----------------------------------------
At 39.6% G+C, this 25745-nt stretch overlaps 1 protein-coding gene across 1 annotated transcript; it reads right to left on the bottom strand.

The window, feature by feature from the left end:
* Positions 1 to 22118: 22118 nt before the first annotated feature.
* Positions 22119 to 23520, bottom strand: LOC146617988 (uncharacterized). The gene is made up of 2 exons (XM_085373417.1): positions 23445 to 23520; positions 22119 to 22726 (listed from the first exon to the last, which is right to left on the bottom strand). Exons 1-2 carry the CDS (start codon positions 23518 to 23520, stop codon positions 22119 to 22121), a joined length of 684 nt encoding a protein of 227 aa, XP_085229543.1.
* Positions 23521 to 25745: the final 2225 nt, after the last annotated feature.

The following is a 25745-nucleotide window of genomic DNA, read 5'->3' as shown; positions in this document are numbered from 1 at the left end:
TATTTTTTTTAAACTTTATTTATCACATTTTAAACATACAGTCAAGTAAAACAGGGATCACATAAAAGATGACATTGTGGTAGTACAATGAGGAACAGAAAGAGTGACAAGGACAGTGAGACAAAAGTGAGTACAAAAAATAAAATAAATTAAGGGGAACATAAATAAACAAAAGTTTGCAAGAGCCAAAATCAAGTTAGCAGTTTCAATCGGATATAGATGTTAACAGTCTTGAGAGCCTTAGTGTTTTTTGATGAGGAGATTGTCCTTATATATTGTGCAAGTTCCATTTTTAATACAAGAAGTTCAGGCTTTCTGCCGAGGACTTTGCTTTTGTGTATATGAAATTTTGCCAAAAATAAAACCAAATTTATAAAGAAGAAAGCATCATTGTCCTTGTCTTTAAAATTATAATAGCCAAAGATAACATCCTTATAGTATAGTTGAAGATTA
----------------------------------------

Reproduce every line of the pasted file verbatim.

At 39.6% G+C, this 25745-nt stretch overlaps 1 protein-coding gene across 1 annotated transcript; it reads right to left on the bottom strand.

The window, feature by feature from the left end:
* Positions 1 to 22118: 22118 nt before the first annotated feature.
* Positions 22119 to 23520, bottom strand: LOC146617988 (uncharacterized). The gene is made up of 2 exons (XM_085373417.1): positions 23445 to 23520; positions 22119 to 22726 (listed from the first exon to the last, which is right to left on the bottom strand). Exons 1-2 carry the CDS (start codon positions 23518 to 23520, stop codon positions 22119 to 22121), a joined length of 684 nt encoding a protein of 227 aa, XP_085229543.1.
* Positions 23521 to 25745: the final 2225 nt, after the last annotated feature.

The following is a 25745-nucleotide window of genomic DNA, read 5'->3' as shown; positions in this document are numbered from 1 at the left end:
TATTTTTTTTAAACTTTATTTATCACATTTTAAACATACAGTCAAGTAAAACAGGGATCACATAAAAGATGACATTGTGGTAGTACAATGAGGAACAGAAAGAGTGACAAGGACAGTGAGACAAAAGTGAGTACAAAAAATAAAATAAATTAAGGGGAACATAAATAAACAAAAGTTTGCAAGAGCCAAAATCAAGTTAGCAGTTTCAATCGGATATAGATGTTAACAGTCTTGAGAGCCTTAGTGTTTTTTGATGAGGAGATTGTCCTTATATATTGTGCAAGTTCCATTTTTAATACAAGAAGTTCAGGCTTTCTGCCGAGGACTTTGCTTTTGTGTATATGAAATTTTGCCAAAAATAAAACCAAATTTATAAAGAAGAAAGCATCATTGTCCTTGTCTTTAAAATTATAATAGCCAAAGATAACATCCTTATAGTATAGTTGAAGATTA